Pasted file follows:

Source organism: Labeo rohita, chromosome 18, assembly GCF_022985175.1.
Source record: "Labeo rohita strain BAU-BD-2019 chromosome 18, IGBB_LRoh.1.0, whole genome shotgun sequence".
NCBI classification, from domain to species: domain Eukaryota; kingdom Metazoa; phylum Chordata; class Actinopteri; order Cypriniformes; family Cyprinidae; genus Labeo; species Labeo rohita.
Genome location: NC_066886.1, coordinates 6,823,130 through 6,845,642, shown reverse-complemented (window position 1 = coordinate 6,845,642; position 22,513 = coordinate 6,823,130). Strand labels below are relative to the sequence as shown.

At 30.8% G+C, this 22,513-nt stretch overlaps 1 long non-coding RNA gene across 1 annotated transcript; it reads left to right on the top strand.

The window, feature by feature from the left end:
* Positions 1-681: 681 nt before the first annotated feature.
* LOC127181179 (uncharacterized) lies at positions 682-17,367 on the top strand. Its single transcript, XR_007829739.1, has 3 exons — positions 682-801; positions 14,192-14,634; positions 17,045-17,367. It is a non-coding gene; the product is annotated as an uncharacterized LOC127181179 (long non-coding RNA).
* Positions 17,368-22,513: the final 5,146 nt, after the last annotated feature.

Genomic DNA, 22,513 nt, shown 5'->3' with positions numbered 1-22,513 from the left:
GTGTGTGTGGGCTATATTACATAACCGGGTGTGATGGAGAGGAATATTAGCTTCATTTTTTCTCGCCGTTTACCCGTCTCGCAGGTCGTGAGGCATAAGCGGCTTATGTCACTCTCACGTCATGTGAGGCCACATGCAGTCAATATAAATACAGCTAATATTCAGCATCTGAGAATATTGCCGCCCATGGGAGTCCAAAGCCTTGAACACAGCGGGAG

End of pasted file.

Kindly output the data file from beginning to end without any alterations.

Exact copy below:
Source organism: Labeo rohita, chromosome 18, assembly GCF_022985175.1.
Source record: "Labeo rohita strain BAU-BD-2019 chromosome 18, IGBB_LRoh.1.0, whole genome shotgun sequence".
NCBI classification, from domain to species: domain Eukaryota; kingdom Metazoa; phylum Chordata; class Actinopteri; order Cypriniformes; family Cyprinidae; genus Labeo; species Labeo rohita.
Genome location: NC_066886.1, coordinates 6,823,130 through 6,845,642, shown reverse-complemented (window position 1 = coordinate 6,845,642; position 22,513 = coordinate 6,823,130). Strand labels below are relative to the sequence as shown.

At 30.8% G+C, this 22,513-nt stretch overlaps 1 long non-coding RNA gene across 1 annotated transcript; it reads left to right on the top strand.

The window, feature by feature from the left end:
* Positions 1-681: 681 nt before the first annotated feature.
* LOC127181179 (uncharacterized) lies at positions 682-17,367 on the top strand. Its single transcript, XR_007829739.1, has 3 exons — positions 682-801; positions 14,192-14,634; positions 17,045-17,367. It is a non-coding gene; the product is annotated as an uncharacterized LOC127181179 (long non-coding RNA).
* Positions 17,368-22,513: the final 5,146 nt, after the last annotated feature.

Genomic DNA, 22,513 nt, shown 5'->3' with positions numbered 1-22,513 from the left:
GTGTGTGTGGGCTATATTACATAACCGGGTGTGATGGAGAGGAATATTAGCTTCATTTTTTCTCGCCGTTTACCCGTCTCGCAGGTCGTGAGGCATAAGCGGCTTATGTCACTCTCACGTCATGTGAGGCCACATGCAGTCAATATAAATACAGCTAATATTCAGCATCTGAGAATATTGCCGCCCATGGGAGTCCAAAGCCTTGAACACAGCGGGAG